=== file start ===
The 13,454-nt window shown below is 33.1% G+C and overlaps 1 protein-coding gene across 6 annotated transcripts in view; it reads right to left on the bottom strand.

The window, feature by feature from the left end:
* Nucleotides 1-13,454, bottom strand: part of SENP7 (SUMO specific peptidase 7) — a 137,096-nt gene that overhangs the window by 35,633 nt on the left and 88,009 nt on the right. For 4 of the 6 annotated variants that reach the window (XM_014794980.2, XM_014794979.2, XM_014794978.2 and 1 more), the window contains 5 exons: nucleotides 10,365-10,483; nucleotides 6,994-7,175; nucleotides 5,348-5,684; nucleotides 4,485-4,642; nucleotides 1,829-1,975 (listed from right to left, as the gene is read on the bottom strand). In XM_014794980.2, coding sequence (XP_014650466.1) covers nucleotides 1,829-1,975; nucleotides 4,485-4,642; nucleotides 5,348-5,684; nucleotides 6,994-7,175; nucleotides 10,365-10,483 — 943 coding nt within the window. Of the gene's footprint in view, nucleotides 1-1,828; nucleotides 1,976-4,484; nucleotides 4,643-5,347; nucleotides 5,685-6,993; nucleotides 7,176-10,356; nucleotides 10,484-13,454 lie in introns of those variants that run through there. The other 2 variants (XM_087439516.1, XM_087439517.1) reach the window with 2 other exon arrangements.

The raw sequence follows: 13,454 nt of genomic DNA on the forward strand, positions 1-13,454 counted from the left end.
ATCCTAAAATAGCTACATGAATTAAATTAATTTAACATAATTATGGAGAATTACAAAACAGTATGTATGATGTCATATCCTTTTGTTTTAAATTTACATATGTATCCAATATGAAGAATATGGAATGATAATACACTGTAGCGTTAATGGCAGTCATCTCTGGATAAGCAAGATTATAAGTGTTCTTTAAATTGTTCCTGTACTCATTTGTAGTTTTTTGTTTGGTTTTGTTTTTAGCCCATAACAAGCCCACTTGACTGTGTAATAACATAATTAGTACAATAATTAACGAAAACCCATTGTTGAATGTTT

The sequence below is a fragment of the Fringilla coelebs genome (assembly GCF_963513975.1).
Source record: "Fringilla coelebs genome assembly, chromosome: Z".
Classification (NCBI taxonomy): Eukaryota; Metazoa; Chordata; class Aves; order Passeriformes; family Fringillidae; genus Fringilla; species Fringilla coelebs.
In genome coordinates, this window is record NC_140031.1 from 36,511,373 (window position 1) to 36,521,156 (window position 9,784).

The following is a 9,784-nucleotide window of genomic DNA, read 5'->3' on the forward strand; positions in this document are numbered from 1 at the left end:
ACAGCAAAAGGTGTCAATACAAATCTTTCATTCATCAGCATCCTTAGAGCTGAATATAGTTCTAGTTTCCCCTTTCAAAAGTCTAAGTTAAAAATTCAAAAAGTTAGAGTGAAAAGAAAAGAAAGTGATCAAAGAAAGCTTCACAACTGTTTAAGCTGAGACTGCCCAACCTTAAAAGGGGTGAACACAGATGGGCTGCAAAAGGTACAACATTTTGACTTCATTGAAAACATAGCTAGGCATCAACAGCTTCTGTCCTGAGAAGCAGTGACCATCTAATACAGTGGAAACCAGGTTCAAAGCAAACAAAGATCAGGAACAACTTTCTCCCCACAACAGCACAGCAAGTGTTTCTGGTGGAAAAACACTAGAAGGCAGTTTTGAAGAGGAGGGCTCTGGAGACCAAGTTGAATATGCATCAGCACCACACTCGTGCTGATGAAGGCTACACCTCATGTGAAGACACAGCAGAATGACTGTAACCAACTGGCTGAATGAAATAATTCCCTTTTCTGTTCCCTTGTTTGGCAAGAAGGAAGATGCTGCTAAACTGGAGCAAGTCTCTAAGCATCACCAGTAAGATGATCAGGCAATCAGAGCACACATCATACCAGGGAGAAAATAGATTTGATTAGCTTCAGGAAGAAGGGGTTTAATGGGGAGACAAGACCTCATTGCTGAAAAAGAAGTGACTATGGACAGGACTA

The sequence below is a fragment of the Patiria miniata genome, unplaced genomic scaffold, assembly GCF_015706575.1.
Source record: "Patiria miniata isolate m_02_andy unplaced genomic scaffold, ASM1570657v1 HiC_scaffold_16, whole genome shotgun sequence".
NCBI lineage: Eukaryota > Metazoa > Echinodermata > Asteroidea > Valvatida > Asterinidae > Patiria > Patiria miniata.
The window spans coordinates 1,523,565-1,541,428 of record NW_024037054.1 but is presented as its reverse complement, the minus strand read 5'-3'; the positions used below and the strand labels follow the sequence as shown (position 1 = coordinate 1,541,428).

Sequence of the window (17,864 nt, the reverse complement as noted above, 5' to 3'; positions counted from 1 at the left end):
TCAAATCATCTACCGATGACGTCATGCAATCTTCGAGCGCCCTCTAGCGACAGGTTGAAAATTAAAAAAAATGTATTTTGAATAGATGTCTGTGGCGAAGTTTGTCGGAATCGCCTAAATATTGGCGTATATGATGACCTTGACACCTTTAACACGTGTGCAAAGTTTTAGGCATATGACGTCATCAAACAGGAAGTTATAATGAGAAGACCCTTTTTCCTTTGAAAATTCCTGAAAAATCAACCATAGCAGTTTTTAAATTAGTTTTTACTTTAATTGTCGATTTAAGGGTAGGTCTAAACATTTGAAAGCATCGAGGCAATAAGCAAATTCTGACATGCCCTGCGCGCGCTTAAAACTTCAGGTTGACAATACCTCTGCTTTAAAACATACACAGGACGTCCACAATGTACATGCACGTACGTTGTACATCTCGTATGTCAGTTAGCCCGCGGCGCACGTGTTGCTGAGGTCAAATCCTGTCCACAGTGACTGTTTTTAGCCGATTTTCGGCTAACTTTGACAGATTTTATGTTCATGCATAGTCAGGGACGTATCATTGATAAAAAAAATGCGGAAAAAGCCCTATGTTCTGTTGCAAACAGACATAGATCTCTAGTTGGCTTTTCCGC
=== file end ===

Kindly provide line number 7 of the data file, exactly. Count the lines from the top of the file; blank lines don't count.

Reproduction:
Source record: "Fringilla coelebs genome assembly, chromosome: Z".